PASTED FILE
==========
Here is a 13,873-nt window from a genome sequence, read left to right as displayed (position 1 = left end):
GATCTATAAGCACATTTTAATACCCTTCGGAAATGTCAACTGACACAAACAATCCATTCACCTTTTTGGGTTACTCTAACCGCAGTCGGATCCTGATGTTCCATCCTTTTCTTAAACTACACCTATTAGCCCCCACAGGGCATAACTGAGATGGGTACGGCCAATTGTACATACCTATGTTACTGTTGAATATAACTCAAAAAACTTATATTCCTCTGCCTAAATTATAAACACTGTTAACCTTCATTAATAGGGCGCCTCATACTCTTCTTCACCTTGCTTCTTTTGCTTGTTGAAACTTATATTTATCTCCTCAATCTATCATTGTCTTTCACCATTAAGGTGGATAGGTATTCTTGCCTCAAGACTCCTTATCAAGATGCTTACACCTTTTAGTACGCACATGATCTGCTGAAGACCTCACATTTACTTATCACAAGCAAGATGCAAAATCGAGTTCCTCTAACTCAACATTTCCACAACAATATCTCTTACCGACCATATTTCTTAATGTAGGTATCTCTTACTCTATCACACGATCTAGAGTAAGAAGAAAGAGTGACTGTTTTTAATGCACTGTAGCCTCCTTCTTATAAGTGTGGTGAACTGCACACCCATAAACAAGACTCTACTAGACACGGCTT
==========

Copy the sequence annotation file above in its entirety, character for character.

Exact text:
Here is a 13,873-nt window from a genome sequence, read left to right as displayed (position 1 = left end):
GATCTATAAGCACATTTTAATACCCTTCGGAAATGTCAACTGACACAAACAATCCATTCACCTTTTTGGGTTACTCTAACCGCAGTCGGATCCTGATGTTCCATCCTTTTCTTAAACTACACCTATTAGCCCCCACAGGGCATAACTGAGATGGGTACGGCCAATTGTACATACCTATGTTACTGTTGAATATAACTCAAAAAACTTATATTCCTCTGCCTAAATTATAAACACTGTTAACCTTCATTAATAGGGCGCCTCATACTCTTCTTCACCTTGCTTCTTTTGCTTGTTGAAACTTATATTTATCTCCTCAATCTATCATTGTCTTTCACCATTAAGGTGGATAGGTATTCTTGCCTCAAGACTCCTTATCAAGATGCTTACACCTTTTAGTACGCACATGATCTGCTGAAGACCTCACATTTACTTATCACAAGCAAGATGCAAAATCGAGTTCCTCTAACTCAACATTTCCACAACAATATCTCTTACCGACCATATTTCTTAATGTAGGTATCTCTTACTCTATCACACGATCTAGAGTAAGAAGAAAGAGTGACTGTTTTTAATGCACTGTAGCCTCCTTCTTATAAGTGTGGTGAACTGCACACCCATAAACAAGACTCTACTAGACACGGCTT